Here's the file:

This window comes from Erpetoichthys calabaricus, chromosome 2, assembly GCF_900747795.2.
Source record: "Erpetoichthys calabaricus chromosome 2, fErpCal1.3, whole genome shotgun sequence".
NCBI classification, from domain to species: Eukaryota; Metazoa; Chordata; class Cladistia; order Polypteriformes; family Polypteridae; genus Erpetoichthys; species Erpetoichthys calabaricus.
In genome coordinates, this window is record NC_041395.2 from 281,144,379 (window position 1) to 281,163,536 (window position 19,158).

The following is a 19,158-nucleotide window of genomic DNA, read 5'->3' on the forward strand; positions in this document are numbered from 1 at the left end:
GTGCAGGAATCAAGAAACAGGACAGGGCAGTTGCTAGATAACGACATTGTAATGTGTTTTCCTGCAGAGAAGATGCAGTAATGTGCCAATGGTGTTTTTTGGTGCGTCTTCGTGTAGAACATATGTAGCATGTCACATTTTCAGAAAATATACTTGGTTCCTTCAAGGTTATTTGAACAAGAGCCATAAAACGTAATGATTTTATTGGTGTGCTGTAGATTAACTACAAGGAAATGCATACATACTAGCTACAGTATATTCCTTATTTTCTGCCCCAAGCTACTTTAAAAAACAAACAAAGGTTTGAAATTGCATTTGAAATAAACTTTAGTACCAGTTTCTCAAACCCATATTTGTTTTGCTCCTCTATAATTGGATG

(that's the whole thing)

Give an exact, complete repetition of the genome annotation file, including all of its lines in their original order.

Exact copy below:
This window comes from Erpetoichthys calabaricus, chromosome 2, assembly GCF_900747795.2.
Source record: "Erpetoichthys calabaricus chromosome 2, fErpCal1.3, whole genome shotgun sequence".
NCBI classification, from domain to species: Eukaryota; Metazoa; Chordata; class Cladistia; order Polypteriformes; family Polypteridae; genus Erpetoichthys; species Erpetoichthys calabaricus.
In genome coordinates, this window is record NC_041395.2 from 281,144,379 (window position 1) to 281,163,536 (window position 19,158).

The following is a 19,158-nucleotide window of genomic DNA, read 5'->3' on the forward strand; positions in this document are numbered from 1 at the left end:
GTGCAGGAATCAAGAAACAGGACAGGGCAGTTGCTAGATAACGACATTGTAATGTGTTTTCCTGCAGAGAAGATGCAGTAATGTGCCAATGGTGTTTTTTGGTGCGTCTTCGTGTAGAACATATGTAGCATGTCACATTTTCAGAAAATATACTTGGTTCCTTCAAGGTTATTTGAACAAGAGCCATAAAACGTAATGATTTTATTGGTGTGCTGTAGATTAACTACAAGGAAATGCATACATACTAGCTACAGTATATTCCTTATTTTCTGCCCCAAGCTACTTTAAAAAACAAACAAAGGTTTGAAATTGCATTTGAAATAAACTTTAGTACCAGTTTCTCAAACCCATATTTGTTTTGCTCCTCTATAATTGGATG